BRIDGMAN — Ken Schiffer is nothing like the precision robots he sells. That’s because Schiffer’s daily schedule is anything but repetitive or routine, as one gradually appreciates during a conversation with him.
Schiffer and his son, Rick, are the exclusive dealers for Apollo Seiko, the Japan-based worldwide leader of robotic soldering systems. They own this distinction due to their reputation for understanding their customers’ needs for precise, repetitive operations, designing unique solutions to fill those needs and following through with training and service.
“Service is the key,” Schiffer said, as he explains how he has made his mark as a third-tier supplier to the medical, military and automotive industries, with automotive being about 60 to 75 percent of his business. The robots range from desktop models to stand-alone units requiring specialized safety enclosures. The robots range in price from $10,000 to $170,000.
Schiffer spends a lot of his time traveling to electronic and automation trade shows, where he gets to know his prospective customers. After working with his staff and the Apollo Seiko crew on a uniquely tailored design, customers from around the world are invited to Schiffer’s demo room, where the robotic solution is demonstrated and videotaped for the customer.
Schiffer says he often has school children visit, expecting to see robots like the ones on television. Schiffer enjoys introducing them to his robots and explaining how his robots help make all the small controls behind today’s conveniences, such as the under-the-dashboard unit that regulates windshield wipers. He explains that his robots are the workers connected by conveyor belts on today’s assembly line.
It was the need for additional space for the trade show exhibits and demo equipment, as well shipping room for the customized units, that led to this spring’s two-story addition to the plant. Schiffer also is an exclusive distributor for a line of automotive splicing products.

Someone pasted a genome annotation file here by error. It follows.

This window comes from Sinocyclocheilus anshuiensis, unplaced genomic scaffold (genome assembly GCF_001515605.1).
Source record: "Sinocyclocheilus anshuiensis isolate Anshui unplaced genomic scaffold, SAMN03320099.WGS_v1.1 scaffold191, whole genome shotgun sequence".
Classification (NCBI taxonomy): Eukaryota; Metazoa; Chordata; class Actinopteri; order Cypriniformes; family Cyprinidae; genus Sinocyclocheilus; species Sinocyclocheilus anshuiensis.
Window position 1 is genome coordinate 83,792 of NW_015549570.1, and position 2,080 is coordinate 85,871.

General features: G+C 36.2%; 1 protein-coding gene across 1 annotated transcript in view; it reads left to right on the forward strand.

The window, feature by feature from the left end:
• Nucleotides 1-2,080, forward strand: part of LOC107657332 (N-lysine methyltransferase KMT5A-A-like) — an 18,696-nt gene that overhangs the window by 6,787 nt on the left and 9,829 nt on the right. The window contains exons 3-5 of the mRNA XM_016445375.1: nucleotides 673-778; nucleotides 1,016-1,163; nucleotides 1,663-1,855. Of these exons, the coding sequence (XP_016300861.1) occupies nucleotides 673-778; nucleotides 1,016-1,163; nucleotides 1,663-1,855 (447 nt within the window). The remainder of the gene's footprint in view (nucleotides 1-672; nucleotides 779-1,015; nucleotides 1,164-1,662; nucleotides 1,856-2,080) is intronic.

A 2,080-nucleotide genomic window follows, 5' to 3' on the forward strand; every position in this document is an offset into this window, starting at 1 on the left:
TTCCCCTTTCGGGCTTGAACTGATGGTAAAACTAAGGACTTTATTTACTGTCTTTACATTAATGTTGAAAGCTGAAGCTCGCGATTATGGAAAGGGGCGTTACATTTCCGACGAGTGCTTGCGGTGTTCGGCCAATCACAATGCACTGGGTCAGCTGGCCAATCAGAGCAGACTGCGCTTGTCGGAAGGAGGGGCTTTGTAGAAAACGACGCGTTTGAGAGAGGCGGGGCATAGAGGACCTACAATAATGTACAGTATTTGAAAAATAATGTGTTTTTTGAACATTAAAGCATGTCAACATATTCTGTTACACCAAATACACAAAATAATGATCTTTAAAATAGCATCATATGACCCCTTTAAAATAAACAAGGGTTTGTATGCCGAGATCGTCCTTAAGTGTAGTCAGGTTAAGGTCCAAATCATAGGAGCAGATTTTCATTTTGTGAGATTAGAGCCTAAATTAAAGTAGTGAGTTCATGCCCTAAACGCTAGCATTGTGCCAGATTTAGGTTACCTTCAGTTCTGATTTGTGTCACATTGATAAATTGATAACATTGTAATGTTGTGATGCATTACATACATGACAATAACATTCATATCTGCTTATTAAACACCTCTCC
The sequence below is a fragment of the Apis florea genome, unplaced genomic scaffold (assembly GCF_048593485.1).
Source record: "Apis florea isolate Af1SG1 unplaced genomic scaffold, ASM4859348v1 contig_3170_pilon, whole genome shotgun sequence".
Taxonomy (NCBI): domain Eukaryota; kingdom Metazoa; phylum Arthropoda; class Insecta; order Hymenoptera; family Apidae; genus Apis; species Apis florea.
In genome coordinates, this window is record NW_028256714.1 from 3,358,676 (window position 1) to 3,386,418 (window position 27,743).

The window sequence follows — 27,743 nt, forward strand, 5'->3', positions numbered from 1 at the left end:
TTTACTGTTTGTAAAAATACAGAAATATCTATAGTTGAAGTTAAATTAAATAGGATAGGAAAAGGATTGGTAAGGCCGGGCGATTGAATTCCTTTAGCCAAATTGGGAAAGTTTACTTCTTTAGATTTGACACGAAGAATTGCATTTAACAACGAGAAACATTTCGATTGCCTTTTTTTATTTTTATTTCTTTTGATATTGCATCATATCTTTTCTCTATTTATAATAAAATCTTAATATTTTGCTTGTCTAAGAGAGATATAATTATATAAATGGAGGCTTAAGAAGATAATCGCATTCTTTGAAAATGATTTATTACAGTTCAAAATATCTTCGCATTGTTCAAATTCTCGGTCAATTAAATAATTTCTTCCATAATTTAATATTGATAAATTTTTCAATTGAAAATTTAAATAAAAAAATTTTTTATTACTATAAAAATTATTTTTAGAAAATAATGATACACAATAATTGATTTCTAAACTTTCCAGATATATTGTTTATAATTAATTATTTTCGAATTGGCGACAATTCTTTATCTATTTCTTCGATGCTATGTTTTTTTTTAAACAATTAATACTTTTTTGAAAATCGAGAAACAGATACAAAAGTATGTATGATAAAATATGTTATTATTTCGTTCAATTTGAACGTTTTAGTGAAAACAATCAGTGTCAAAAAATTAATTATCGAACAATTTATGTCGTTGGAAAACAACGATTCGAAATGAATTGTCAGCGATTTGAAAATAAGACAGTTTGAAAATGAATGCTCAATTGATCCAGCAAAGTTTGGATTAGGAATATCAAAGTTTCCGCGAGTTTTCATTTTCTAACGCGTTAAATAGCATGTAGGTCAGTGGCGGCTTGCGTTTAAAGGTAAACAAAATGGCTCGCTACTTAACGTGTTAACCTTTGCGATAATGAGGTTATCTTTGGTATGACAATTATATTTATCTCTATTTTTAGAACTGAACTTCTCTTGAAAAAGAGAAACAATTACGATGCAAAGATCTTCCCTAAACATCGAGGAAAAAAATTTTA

“When we moved here, we grew from 2,500- to 10,000 square feet, and now we just added another 7,000 square feet,” Schiffer said. The number of employees has grown from six to 17, and will probably soon grow by another three.
Schiffer took care to design the new addition to look the same as the existing building that sits in the trees well off of Lemon Creek Road behind a well-stocked fish pond. He proudly cites the ecologically friendly design of the building, from a geothermal heating-cooling system to reflective windows and roofing, along with heated sidewalks to eliminate the use of salt and chemicals to melt snow.
A salesman by nature, Schiffer began as an electrical engineering student at Illinois Institute of Technology, not far from his childhood home in Chicago’s Bridgeport neighborhood. From there, he became a manufacturer’s representative for various automotive and manufacturing equipment suppliers. As his business grew, Schiffer began his eastward migration, first to near Chicago’s Midway Airport, then moving to Alsip, Ill., then Portage, Ind., and finally to the Lake Township location in 2007.
“Here we were able to invest and own property, more than postage-stamp size,” Schiffer said, citing the area’s trained workforce, plus close proximity to highways and Chicago airports. Then there was the fact that both he and his son live in Sawyer.
Schiffer was long familiar with the area, having visited his uncle’s farm in Sawyer as a child in pre-expressway days when it was a three-hour, one-way trip. Today, he and his wife, Jean, own 80 acres down the road from his uncle’s farm.
People from all over the world visit the Lake Township facility. In fact, it was the site of Apollo Seiko’s global meeting this May, when Schiffer entertained his fellow international distributors and corporate executives from Japan, China, Korea, the Netherlands, Singapore, Mexico and Thailand.
One of the most popular attractions during the visit to the area were the cheeseburgers found at Lake Street Eats in Bridgman. By the way, Schiffer and his son also own that restaurant, a “grassroots” planning effort that included long-time employee Stacey Barajas, who felt the area could use another place to eat, especially at lunchtime.
Lake Street Eats, opened in 2015, has become a favorite spot for a diverse group, from grandparents stopping in after church on Sundays to date-night couples and family pizza nights. Schiffer says he purchased the two adjoining storefronts and restored much of the vintage building, including the original terrazzo flooring and exposed brick walls. The bar that dominates the main room is made from a fallen ash tree from his farm.
To complete the circle, about 10 acres of Schiffer’s farm is a vineyard supplying Baroda Founders. The rest of the farm is leased out for corn and soybeans or for hay for the Schiffers’ five horses.